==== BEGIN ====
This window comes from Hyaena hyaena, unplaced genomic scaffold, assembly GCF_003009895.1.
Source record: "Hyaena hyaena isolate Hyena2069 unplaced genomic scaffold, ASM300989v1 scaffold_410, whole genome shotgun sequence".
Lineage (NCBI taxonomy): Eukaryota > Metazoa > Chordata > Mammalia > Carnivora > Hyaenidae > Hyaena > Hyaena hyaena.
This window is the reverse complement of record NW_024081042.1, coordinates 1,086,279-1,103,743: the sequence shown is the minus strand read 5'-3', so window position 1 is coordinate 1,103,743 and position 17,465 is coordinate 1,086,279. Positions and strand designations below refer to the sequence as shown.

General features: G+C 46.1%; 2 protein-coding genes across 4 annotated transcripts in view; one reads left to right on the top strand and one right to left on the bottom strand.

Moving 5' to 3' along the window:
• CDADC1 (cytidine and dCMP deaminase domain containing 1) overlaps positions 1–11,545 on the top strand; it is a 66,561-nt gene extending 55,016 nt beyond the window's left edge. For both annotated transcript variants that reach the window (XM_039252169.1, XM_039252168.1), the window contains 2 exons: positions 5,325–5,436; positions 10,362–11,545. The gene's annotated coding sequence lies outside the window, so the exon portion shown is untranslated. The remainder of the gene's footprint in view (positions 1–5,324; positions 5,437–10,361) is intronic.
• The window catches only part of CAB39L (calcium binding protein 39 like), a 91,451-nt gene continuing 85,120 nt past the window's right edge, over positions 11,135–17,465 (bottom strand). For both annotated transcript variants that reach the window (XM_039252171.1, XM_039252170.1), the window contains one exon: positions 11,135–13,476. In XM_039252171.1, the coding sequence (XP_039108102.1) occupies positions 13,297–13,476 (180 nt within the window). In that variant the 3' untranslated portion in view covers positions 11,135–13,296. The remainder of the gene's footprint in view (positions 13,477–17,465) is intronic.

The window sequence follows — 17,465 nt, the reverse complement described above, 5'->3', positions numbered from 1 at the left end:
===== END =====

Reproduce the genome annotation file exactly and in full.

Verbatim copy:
This window comes from Hyaena hyaena, unplaced genomic scaffold, assembly GCF_003009895.1.
Source record: "Hyaena hyaena isolate Hyena2069 unplaced genomic scaffold, ASM300989v1 scaffold_410, whole genome shotgun sequence".
Lineage (NCBI taxonomy): Eukaryota > Metazoa > Chordata > Mammalia > Carnivora > Hyaenidae > Hyaena > Hyaena hyaena.
This window is the reverse complement of record NW_024081042.1, coordinates 1,086,279-1,103,743: the sequence shown is the minus strand read 5'-3', so window position 1 is coordinate 1,103,743 and position 17,465 is coordinate 1,086,279. Positions and strand designations below refer to the sequence as shown.

General features: G+C 46.1%; 2 protein-coding genes across 4 annotated transcripts in view; one reads left to right on the top strand and one right to left on the bottom strand.

Moving 5' to 3' along the window:
• CDADC1 (cytidine and dCMP deaminase domain containing 1) overlaps positions 1–11,545 on the top strand; it is a 66,561-nt gene extending 55,016 nt beyond the window's left edge. For both annotated transcript variants that reach the window (XM_039252169.1, XM_039252168.1), the window contains 2 exons: positions 5,325–5,436; positions 10,362–11,545. The gene's annotated coding sequence lies outside the window, so the exon portion shown is untranslated. The remainder of the gene's footprint in view (positions 1–5,324; positions 5,437–10,361) is intronic.
• The window catches only part of CAB39L (calcium binding protein 39 like), a 91,451-nt gene continuing 85,120 nt past the window's right edge, over positions 11,135–17,465 (bottom strand). For both annotated transcript variants that reach the window (XM_039252171.1, XM_039252170.1), the window contains one exon: positions 11,135–13,476. In XM_039252171.1, the coding sequence (XP_039108102.1) occupies positions 13,297–13,476 (180 nt within the window). In that variant the 3' untranslated portion in view covers positions 11,135–13,296. The remainder of the gene's footprint in view (positions 13,477–17,465) is intronic.

The window sequence follows — 17,465 nt, the reverse complement described above, 5'->3', positions numbered from 1 at the left end: